Ads by Google Ads by Google

Nurses’ demands remain unmet as LBJ fails to reply to grievances

Nurses on strike in Faga’alu

Pago Pago, AMERICAN SAMOA — Nurses are still waiting — past last Friday’s deadline — on LBJ hospital management to respond to their demands, which included increase in salaries among other things.

This is according to one of the senior nurses who has not returned to work after hospital management appears to be ignoring their grievance letter submitted last week.

Hospital Chief Executive Officer, Moefaauo Bill Emmsley and the Hospital Board had a meeting last week with the governor’s chief of staff, Loa Tuimavave Tauapai Laupola regarding the nurses’ grievances.

The nurses said they also met with Loa afterwards.

The nurses walked out last week from work and were also part of a strike that happened on Tuesday.

In the grievance letter to Moefaauo, they made several recommendations including adjustment to the salaries for the Registered nurses’ manager to receive the pay of $60,000 per annum; Registered Nurses at entry level $50,000; Licensed Practical Nurses $40,000; Certified Nurses Assistants $25,000 and Orderly Clerk at $20,000.

“If staff receives the above pay scale, we will no longer ask for time and a half for overtime, but the regular rate only,” the letter stated.

Furthermore the nurses say they should also receive an annual increment of 1 percent; $500 Christmas bonus or base bonus on hours worked for the year.

Also the option to pay out excess leave by the first pay-period in December or at least pay out half the amount of excess leave and let the other half roll over until March of the following year.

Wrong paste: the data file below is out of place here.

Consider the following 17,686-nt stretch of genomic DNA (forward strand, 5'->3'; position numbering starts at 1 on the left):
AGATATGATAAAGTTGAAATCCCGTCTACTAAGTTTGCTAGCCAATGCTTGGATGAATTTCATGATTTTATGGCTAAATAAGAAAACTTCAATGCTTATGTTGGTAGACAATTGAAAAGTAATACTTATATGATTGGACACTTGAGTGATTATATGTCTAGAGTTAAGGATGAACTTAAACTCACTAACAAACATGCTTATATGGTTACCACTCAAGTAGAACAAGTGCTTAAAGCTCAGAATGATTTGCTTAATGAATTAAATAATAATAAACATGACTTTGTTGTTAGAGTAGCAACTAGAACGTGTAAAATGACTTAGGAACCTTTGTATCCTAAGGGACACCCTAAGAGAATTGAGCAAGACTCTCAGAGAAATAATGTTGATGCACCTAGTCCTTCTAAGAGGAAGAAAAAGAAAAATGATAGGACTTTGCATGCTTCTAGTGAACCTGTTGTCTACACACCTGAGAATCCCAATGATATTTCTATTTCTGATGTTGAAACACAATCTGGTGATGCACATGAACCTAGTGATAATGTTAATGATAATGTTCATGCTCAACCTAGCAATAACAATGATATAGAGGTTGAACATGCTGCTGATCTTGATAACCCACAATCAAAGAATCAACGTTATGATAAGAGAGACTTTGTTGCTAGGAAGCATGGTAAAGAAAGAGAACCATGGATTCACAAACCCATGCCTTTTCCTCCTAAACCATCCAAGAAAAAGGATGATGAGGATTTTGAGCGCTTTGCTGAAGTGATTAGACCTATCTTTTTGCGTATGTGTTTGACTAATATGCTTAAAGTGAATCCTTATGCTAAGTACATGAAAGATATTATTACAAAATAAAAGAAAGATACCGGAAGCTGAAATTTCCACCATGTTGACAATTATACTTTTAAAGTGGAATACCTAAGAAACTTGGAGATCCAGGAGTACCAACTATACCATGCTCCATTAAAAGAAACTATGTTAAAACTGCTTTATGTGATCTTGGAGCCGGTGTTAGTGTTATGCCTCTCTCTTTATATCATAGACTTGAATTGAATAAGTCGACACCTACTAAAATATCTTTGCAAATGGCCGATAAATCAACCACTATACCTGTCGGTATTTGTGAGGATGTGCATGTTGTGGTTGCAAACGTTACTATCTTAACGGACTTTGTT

Nurses said in the letter they would return to work ASAP if the following demands are met by Friday December 23, 2022; (1) when they get their pay Adjustment that was effective December 1, 2022; (2) an excess leave payout; (3) removal of the chief nursing office; and (4) adjustment of the clerk/ orderly salary.”

Regarding staffing, the nurses pointed out that it’s critically unsafe.

The grievance letter outlined the nurse patient ratios in accordance with the National Nurses United, the largest Union and professional association of registered nurses in U.S history recommends the following patient ratios; Medical/Surgical: 1:4; Emergency Room: 1:3; Intensive Care: 1:1; Psychiatric: 1:4; Rehabilitation: 1:4; Labor and Delivery: 1:2 and Pediatrics: 1:3.”

The nurses indicated they are advocating for safer ratios.

Following the strike last week, the hospital CEO said he sincerely listened as their representative went through each concern and recommendations on their behalf.

After the meeting, the CEO directed all of the nurses to return back to work.

In a statement issued by the hospital board, the CEO pointed out his main concern, as he voiced it to the nurses, was to provide continuous safe and quality patient care for the hospital and safety for the employees who remained steadfast.

According to the statement, the CEO further explained there have been several initiatives already enacted in support of the nurse's agenda.

“The CEO was very empathetic towards the nurses and advised them that he will meet with the Board of Directors and senior management in resolving their issues as presented.” However, the statement noted that its  “the CEO's primary responsibility to insure high-quality healthcare and continuous safe patient care is not compromised in accordance to the Conditions of Participation for Centers of Medicare & Medicaid Services (CMS).”

The statement went on to point out that the “walk-out was uncalled for, which exacerbated an already bad staffing situation.

“As the CEO reminded the nurses, he has always had an open- door policy, and they failed to use it to their advantage accordingly.

“But instead, they left their duties, which jeopardized the lives of the patients who are dependent on their services.